How Tyler, The Creator Built a Cult-Like Following - #50

Treyton DeVore
September 24, 2022

Welcome to The Loaf - making money & business more approachable for creatives & freelancers

Good morning!

Last week I shared an article about how 1,000 creators would spend $2,000.

I'm curious - would you benefit from a small grant?

Like a no-strings-attached, <$500 gift to work on a creative project, buy equipment, rent studio time, afford a course, learn a skill, whatever it may be related to your creative journey.

If you would find value in something like that, kindly submit this form.

If not you, maybe a friend or family member who's trying to pursue their passions - forward this email along.

I have some ideas and if there's any interest, I'll gladly keep working on them 💰

creator crumbs

Creative Business: How Tyler, The Creator Built a Cult-Like Following [article]

After starting his music career in 2007, Tyler's since created a TV show, launched multiple brands, and began hosting Camp Flognaw - a music festival that had 2,000 attendees in its first year.

Now, he has multiple hit albums and his festival brings in 50,000+ fans year after year. His unique approach to building a true following lets him pursue nearly any creative project while having support from his core fans along the way.

Money: I Feel Guilty About Wanting More [article]

A quick article by a fellow creative, Jessica breaks down two tricks to help you build a healthier relationship with money and a growing business:

  • Realize that if you receive money, that doesn't mean someone else will not be able to do the same
  • Adopt the mindset that we're not here for money

free financial advice*

Topic of the week: Do i have to file taxes if my business didn’t make money?

While this shouldn't be considered official tax advice, here's how I would think about it:

When you're self-employed, your business income or losses are typically calculated & reported on your personal tax return via Schedule C (below).

Once you know your business income, that information is then transferred to your personal tax return (Form 1040).

Now, let's look at two different scenarios:

  • If your business income exceeded $400 for the year, you're required to file a Schedule C and report all income on Form 1040
  • If your business made no money and you didn't have any deductible expenses, you wouldn't have to file a Schedule C for the business (but you'd still need to file a personal Form 1040 if you had income from elsewhere)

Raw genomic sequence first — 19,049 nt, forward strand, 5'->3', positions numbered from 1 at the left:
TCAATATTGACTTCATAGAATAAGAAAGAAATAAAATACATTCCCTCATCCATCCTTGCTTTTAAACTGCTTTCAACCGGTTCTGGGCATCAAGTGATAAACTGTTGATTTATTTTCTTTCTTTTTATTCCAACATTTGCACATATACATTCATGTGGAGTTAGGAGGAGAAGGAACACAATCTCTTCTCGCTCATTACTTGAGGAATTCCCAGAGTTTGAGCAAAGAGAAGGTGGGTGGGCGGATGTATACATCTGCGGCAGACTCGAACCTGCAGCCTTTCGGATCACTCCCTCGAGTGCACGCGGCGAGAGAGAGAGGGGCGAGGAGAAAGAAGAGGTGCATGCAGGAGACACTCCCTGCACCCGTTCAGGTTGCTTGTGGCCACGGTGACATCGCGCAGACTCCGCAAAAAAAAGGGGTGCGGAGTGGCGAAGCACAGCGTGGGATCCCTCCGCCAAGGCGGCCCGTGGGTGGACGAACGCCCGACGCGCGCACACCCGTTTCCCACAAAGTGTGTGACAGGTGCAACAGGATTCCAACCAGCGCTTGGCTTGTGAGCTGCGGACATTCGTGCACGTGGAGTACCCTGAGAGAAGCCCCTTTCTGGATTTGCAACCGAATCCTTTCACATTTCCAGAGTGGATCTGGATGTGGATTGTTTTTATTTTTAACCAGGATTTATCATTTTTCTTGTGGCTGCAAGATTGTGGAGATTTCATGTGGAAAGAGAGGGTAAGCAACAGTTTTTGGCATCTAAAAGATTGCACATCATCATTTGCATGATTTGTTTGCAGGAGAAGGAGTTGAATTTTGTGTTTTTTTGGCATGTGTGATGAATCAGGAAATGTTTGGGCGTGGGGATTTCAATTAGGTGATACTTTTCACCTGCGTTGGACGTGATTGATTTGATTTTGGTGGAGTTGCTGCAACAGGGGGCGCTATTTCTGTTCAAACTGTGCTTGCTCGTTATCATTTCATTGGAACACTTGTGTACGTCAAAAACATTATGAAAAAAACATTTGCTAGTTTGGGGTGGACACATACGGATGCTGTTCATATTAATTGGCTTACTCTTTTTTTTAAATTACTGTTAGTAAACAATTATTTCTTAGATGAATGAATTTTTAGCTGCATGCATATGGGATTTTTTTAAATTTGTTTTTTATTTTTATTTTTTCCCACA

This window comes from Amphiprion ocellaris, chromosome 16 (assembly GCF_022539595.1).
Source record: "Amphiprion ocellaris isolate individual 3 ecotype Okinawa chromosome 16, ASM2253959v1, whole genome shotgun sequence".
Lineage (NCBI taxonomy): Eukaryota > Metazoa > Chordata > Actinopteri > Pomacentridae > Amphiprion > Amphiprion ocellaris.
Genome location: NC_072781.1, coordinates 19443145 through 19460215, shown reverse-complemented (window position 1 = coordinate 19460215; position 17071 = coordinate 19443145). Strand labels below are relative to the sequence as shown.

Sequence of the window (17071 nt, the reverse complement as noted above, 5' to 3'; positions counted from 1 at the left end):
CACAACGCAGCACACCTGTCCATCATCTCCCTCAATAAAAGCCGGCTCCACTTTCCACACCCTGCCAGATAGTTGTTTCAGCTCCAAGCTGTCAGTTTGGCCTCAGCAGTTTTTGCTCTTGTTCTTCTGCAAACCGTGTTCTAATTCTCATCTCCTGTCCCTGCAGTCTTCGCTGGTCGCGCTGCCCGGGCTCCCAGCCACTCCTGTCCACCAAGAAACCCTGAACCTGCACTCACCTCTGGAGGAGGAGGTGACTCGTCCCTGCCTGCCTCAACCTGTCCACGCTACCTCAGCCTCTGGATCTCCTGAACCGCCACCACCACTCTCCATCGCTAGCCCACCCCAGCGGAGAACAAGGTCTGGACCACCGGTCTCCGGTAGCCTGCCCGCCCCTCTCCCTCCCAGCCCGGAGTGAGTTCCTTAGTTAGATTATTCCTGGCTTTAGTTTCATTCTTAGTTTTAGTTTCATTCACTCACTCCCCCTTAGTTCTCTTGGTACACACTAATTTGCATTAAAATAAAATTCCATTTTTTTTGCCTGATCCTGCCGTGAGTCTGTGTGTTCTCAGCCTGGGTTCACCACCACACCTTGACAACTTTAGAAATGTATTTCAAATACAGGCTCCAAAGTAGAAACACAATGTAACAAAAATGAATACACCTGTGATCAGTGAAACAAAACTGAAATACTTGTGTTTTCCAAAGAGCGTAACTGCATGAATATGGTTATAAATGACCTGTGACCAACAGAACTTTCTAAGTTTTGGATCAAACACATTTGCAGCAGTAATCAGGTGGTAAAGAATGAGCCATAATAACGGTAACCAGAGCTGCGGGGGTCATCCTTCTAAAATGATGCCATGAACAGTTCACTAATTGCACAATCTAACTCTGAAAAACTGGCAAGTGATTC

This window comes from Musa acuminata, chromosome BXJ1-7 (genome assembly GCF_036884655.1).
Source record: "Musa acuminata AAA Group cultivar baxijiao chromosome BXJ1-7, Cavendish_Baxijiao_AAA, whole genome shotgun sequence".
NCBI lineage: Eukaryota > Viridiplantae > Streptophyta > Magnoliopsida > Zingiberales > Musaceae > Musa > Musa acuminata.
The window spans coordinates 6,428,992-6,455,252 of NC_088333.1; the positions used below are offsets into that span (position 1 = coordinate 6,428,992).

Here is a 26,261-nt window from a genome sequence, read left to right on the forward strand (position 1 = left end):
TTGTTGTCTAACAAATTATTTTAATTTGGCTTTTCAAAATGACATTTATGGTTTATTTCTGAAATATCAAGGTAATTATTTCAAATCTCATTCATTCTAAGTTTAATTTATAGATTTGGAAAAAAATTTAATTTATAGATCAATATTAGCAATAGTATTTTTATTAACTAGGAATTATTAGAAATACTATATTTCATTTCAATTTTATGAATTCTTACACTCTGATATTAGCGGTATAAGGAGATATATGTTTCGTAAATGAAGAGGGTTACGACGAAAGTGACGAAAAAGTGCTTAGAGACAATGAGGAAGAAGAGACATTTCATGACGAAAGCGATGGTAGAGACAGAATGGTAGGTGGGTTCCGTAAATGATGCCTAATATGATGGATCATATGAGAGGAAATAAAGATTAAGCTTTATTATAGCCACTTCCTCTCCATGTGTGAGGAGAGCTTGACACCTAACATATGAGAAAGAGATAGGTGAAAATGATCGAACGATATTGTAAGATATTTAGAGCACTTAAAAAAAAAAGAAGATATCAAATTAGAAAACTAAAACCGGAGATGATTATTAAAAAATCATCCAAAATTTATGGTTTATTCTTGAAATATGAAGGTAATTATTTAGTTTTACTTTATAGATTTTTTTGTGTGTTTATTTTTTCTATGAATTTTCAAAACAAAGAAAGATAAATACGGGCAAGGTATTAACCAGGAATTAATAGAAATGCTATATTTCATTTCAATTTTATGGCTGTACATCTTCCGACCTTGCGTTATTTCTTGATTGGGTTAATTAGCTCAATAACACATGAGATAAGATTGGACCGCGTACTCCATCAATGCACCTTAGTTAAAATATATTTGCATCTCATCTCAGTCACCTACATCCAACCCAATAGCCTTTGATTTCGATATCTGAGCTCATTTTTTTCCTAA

In general, if there's no activity for the business, you wouldn't have to file anything for it.

If your business had losses or deductible expenses, you're technically not making money, but you'd still want to file to claim the deduction.

As a freelancer or self-employed creative, your business is most likely going to be a sole proprietor or a single-member LLC. These two entities are the most straightforward when it comes to taxation.

If you have a corporation or a partnership, tax filing & reporting gets a little trickier (even if there's no income) and I'm not going to dive into those nuances today because I think most people are either sole proprietors or LLCs.

Even though you may have a good understanding of how taxes work for your situation, I always recommend that you talk with a tax professional and work with them to ensure that everything is being done correctly. Different states can have different reporting requirements and taxes are one of the few things that you don't want to make mistakes with.

In my opinion, it's better to invest in professional help upfront than pay for errors down the road.

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💸 Have a question about money?

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Questions that are more in-depth/personal may not make the newsletter, but are welcome and actually, encouraged. The goal of this is to answer your most pressing financial questions for free, while sharing some of them publicly to help everyone learn.

..more crumbs

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📫 8 unique questions to ask yourself if you're writing a newsletter

🎨 Your personal brand is the art you create

💰 The best breakdown of YouTube Shorts' new monetization

🎥 Watch: How Andrew Schulz's video editor got his job (interview)

✍🏼 Freelance Finds: A vocabulary tune-up for freelance writers

hop out, drop top - The Breadheads*

Keep creating,

Treyton DeVore


cover image: GQ

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